In several seminars, participants reported the problems that Israel’s actions create for them within their own families.178 For one parent in Los Angeles, the conflict engenders confrontation in his relationship with his own children, who are more critical of Israel and chastise their father for his support of the Jewish state. At a seminar in Dallas, one participant spoke of her conflict with non-Jewish family members. This topic came up in several other seminars and reflects the changing face of the Jewish world, a process that, in recent years, has been most evident in the North American Jewish community.
Presently, roughly half of all 18-year-old American Jews has one Jewish parent and one non-Jewish parent.179 This is a dramatic change in the makeup of the U.S. Jewish community (there is less data available on most Jewish communities in other countries, but we know that intermarriage rates in some of them are also very high),180 and this has some effect on how Jews relate to Israel.181
Certain aspects of intermarriage’s influence on Israel attachment have already been extensively documented. According to Prof. Steven Cohen’s analysis of the 2013 Pew report’s dataset , Jews who are not connected to Israel have distinct characteristics: they are younger (almost 20 percent of young people feel alienated from Israel), they are not affiliated with any particular stream of Judaism, they are politically liberal, and were raised in homes with at least one Jewish parent. Among those who grew up in intermarried homes, almost 20 percent have a weak connection to Israel, and believe that the United States is overly supportive of Israel. Among those who grew up in homes where both parents were Jewish, less than 5 percent feel the same way.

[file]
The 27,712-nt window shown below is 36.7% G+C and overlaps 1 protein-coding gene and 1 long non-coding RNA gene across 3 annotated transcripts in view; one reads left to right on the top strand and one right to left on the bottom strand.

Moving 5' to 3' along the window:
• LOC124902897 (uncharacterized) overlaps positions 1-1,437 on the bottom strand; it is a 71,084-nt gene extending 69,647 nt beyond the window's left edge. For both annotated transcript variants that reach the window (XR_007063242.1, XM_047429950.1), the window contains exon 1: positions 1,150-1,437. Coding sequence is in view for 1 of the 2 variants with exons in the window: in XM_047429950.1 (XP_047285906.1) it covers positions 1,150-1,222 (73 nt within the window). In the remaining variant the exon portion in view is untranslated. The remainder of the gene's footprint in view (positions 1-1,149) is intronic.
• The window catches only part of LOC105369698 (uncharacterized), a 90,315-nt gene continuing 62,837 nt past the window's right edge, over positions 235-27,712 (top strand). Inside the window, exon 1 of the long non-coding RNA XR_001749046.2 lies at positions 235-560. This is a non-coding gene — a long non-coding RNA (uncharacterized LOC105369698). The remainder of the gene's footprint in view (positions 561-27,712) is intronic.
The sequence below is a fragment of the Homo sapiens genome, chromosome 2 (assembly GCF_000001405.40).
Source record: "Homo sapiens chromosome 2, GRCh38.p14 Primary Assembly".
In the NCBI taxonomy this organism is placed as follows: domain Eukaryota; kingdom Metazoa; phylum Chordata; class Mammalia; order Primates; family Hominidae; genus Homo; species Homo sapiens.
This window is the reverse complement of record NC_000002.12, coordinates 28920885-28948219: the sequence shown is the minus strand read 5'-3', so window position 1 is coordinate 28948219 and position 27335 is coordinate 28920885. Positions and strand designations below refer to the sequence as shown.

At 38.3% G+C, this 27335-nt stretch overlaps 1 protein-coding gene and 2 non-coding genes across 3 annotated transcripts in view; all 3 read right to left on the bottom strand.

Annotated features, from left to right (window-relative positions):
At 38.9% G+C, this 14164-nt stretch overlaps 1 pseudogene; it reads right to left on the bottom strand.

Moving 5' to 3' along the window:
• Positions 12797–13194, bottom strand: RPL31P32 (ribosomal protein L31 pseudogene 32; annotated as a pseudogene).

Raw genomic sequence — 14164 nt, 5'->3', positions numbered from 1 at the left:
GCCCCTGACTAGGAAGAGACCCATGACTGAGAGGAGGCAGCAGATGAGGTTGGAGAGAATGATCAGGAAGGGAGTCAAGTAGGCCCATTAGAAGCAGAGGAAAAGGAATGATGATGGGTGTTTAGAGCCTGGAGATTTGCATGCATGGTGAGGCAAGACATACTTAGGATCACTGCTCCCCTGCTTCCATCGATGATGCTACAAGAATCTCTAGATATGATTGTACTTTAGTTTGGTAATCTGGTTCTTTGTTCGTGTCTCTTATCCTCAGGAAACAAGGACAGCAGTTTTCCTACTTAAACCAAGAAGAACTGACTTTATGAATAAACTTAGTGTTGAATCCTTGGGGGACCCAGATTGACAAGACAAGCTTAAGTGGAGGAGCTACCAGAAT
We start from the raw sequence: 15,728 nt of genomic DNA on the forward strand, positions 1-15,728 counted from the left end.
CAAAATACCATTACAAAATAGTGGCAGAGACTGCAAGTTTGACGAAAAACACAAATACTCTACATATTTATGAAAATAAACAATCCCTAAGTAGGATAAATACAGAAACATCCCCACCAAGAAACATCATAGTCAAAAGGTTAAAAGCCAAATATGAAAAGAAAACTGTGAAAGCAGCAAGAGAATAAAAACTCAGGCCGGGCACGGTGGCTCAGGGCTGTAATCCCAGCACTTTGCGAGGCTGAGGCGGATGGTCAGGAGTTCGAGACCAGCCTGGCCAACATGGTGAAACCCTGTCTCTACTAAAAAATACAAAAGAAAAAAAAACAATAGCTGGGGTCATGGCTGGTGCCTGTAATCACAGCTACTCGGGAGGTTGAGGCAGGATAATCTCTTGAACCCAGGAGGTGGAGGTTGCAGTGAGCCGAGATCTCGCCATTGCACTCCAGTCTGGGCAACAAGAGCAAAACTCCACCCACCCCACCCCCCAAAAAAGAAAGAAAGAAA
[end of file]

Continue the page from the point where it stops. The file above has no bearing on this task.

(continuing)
But the 2015 JPPI Dialogue discovered another angle regarding the influence of intermarriage on the connection to Israel – an influence that derives from the necessity that some Jews feel to justify their connection to Israel to non-Jewish family members, including close relatives. Jews married to non-Jews often have to explain to their spouses, in-laws or other family members their feeling of support and sympathy for Israel.
It also arises among Jews-by-choice (whether they have converted officially or perceive themselves as being part of a Jewish community without a conversion process).
In one seminar, a female Jewish convert reported that, “My family asked me, ‘this is the religion you joined?’ They watched TV and couldn’t understand what this had to do with me.” In another seminar a participant described a serious argument he had with his non-Jewish brother-in-law who felt that the United States needs to stop supporting Israel. “When the argument is within the family you have to be more cautious because no way do you want to ruin the relationship, even if you feel [the other side] is completely wrong. And besides, I sort of understand him: If I were not Jewish then maybe I wouldn’t understand why we should support Israel and why it is important.”